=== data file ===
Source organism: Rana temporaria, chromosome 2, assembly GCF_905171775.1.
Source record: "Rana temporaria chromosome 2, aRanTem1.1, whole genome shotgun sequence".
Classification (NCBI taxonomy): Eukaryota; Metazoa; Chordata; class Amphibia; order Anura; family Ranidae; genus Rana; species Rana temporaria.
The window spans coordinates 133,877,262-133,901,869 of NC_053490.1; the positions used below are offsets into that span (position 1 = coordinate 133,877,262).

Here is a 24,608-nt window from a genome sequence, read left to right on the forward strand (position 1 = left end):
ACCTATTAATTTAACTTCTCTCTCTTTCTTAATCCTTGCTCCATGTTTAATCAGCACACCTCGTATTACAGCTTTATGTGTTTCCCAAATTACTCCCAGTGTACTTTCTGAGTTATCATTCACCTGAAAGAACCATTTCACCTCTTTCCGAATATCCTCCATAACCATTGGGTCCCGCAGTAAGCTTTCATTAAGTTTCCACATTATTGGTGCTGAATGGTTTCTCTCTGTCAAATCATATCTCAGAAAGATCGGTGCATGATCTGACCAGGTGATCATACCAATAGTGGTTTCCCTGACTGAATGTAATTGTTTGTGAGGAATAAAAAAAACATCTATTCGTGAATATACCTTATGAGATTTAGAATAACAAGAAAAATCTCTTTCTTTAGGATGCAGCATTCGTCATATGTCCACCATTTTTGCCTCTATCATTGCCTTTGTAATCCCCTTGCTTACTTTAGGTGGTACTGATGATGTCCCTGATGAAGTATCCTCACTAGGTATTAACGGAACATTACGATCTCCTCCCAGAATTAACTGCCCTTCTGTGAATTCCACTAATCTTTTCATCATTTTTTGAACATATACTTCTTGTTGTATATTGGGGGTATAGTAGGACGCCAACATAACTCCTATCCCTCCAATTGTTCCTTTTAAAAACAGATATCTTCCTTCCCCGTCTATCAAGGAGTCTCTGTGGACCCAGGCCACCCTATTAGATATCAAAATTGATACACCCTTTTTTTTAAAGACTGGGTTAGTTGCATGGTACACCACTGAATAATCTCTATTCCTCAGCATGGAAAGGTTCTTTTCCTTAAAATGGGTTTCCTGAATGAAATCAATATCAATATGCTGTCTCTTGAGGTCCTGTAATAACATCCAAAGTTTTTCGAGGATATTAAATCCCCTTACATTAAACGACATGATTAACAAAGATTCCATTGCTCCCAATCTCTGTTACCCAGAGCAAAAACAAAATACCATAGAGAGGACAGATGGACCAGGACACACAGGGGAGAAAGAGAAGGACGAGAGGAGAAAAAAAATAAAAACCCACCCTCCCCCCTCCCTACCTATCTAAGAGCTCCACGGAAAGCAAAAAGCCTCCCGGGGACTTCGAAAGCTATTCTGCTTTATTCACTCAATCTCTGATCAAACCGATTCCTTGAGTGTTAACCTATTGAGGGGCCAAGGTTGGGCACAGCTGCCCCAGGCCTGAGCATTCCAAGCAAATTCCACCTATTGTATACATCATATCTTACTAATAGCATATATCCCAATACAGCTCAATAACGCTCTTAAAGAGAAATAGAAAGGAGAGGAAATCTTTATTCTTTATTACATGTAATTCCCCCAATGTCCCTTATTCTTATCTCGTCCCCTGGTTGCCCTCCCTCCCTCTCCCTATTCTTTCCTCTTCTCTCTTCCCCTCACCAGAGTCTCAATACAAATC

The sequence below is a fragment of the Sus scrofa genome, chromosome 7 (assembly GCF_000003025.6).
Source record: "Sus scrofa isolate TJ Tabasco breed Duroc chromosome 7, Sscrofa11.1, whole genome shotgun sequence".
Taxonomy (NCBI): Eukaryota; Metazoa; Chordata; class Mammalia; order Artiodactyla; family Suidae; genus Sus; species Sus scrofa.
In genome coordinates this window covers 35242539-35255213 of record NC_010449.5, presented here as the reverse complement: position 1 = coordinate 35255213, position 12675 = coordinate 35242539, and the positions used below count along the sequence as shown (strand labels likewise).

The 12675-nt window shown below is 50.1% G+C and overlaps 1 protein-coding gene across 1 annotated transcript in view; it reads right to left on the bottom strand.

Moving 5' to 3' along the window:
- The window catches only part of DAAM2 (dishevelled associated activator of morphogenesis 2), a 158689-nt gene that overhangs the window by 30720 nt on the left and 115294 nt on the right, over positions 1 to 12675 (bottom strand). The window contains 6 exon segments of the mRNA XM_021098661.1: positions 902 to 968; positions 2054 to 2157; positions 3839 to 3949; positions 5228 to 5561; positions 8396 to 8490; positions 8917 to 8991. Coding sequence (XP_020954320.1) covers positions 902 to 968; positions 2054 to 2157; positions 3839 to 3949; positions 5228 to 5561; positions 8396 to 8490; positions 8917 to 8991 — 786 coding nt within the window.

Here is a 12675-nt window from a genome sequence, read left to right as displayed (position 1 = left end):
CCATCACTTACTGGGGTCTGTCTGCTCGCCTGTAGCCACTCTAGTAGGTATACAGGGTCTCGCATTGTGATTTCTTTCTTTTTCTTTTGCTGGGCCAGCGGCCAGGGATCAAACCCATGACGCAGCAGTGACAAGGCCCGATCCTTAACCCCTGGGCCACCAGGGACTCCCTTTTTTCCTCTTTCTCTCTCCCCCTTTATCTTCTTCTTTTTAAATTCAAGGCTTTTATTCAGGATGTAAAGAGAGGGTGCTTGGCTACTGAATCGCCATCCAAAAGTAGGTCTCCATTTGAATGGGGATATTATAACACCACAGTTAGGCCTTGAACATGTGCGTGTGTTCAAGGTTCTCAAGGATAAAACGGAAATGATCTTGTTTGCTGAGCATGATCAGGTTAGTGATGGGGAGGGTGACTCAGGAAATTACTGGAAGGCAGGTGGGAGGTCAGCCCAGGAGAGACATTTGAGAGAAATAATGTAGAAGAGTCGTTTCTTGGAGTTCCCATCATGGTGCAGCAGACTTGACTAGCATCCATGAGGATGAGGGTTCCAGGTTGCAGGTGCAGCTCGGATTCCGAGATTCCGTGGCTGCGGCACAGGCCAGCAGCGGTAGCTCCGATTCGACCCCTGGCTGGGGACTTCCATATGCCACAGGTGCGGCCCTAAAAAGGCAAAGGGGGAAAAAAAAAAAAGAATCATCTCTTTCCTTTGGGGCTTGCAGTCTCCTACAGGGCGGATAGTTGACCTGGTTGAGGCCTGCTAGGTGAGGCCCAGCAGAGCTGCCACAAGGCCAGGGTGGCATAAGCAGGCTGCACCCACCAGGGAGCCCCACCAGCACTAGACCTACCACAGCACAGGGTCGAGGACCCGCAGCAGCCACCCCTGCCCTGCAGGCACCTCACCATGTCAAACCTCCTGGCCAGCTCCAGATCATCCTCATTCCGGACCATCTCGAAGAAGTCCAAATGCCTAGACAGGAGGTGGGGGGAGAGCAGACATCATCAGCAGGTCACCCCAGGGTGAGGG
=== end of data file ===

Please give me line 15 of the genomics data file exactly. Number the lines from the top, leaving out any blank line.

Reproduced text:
CCATCACTTACTGGGGTCTGTCTGCTCGCCTGTAGCCACTCTAGTAGGTATACAGGGTCTCGCATTGTGATTTCTTTCTTTTTCTTTTGCTGGGCCAGCGGCCAGGGATCAAACCCATGACGCAGCAGTGACAAGGCCCGATCCTTAACCCCTGGGCCACCAGGGACTCCCTTTTTTCCTCTTTCTCTCTCCCCCTTTATCTTCTTCTTTTTAAATTCAAGGCTTTTATTCAGGATGTAAAGAGAGGGTGCTTGGCTACTGAATCGCCATCCAAAAGTAGGTCTCCATTTGAATGGGGATATTATAACACCACAGTTAGGCCTTGAACATGTGCGTGTGTTCAAGGTTCTCAAGGATAAAACGGAAATGATCTTGTTTGCTGAGCATGATCAGGTTAGTGATGGGGAGGGTGACTCAGGAAATTACTGGAAGGCAGGTGGGAGGTCAGCCCAGGAGAGACATTTGAGAGAAATAATGTAGAAGAGTCGTTTCTTGGAGTTCCCATCATGGTGCAGCAGACTTGACTAGCATCCATGAGGATGAGGGTTCCAGGTTGCAGGTGCAGCTCGGATTCCGAGATTCCGTGGCTGCGGCACAGGCCAGCAGCGGTAGCTCCGATTCGACCCCTGGCTGGGGACTTCCATATGCCACAGGTGCGGCCCTAAAAAGGCAAAGGGGGAAAAAAAAAAAAGAATCATCTCTTTCCTTTGGGGCTTGCAGTCTCCTACAGGGCGGATAGTTGACCTGGTTGAGGCCTGCTAGGTGAGGCCCAGCAGAGCTGCCACAAGGCCAGGGTGGCATAAGCAGGCTGCACCCACCAGGGAGCCCCACCAGCACTAGACCTACCACAGCACAGGGTCGAGGACCCGCAGCAGCCACCCCTGCCCTGCAGGCACCTCACCATGTCAAACCTCCTGGCCAGCTCCAGATCATCCTCATTCCGGACCATCTCGAAGAAGTCCAAATGCCTAGACAGGAGGTGGGGGGAGAGCAGACATCATCAGCAGGTCACCCCAGGGTGAGGG